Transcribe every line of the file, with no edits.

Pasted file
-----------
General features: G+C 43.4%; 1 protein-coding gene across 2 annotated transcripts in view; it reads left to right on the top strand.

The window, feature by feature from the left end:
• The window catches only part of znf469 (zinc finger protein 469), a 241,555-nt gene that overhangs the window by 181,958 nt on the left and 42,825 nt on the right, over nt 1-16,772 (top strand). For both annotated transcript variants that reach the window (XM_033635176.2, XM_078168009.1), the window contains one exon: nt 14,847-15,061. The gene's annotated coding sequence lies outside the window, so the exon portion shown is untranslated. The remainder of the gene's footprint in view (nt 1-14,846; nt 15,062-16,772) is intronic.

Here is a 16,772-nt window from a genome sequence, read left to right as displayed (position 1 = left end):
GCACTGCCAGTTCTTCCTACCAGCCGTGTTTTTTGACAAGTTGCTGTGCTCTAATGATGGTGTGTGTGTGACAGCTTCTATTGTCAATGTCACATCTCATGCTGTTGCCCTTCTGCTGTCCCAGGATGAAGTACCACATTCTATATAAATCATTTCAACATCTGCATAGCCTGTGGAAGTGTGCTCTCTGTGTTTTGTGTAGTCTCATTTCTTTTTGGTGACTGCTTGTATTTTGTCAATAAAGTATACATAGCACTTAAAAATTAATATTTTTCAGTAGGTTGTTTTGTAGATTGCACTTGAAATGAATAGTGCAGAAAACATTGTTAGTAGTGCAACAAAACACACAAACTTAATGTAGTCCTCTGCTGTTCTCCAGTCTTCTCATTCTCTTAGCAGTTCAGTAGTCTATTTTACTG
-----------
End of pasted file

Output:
General features: G+C 43.4%; 1 protein-coding gene across 2 annotated transcripts in view; it reads left to right on the top strand.

The window, feature by feature from the left end:
• The window catches only part of znf469 (zinc finger protein 469), a 241,555-nt gene that overhangs the window by 181,958 nt on the left and 42,825 nt on the right, over nt 1-16,772 (top strand). For both annotated transcript variants that reach the window (XM_033635176.2, XM_078168009.1), the window contains one exon: nt 14,847-15,061. The gene's annotated coding sequence lies outside the window, so the exon portion shown is untranslated. The remainder of the gene's footprint in view (nt 1-14,846; nt 15,062-16,772) is intronic.

Here is a 16,772-nt window from a genome sequence, read left to right as displayed (position 1 = left end):
GCACTGCCAGTTCTTCCTACCAGCCGTGTTTTTTGACAAGTTGCTGTGCTCTAATGATGGTGTGTGTGTGACAGCTTCTATTGTCAATGTCACATCTCATGCTGTTGCCCTTCTGCTGTCCCAGGATGAAGTACCACATTCTATATAAATCATTTCAACATCTGCATAGCCTGTGGAAGTGTGCTCTCTGTGTTTTGTGTAGTCTCATTTCTTTTTGGTGACTGCTTGTATTTTGTCAATAAAGTATACATAGCACTTAAAAATTAATATTTTTCAGTAGGTTGTTTTGTAGATTGCACTTGAAATGAATAGTGCAGAAAACATTGTTAGTAGTGCAACAAAACACACAAACTTAATGTAGTCCTCTGCTGTTCTCCAGTCTTCTCATTCTCTTAGCAGTTCAGTAGTCTATTTTACTG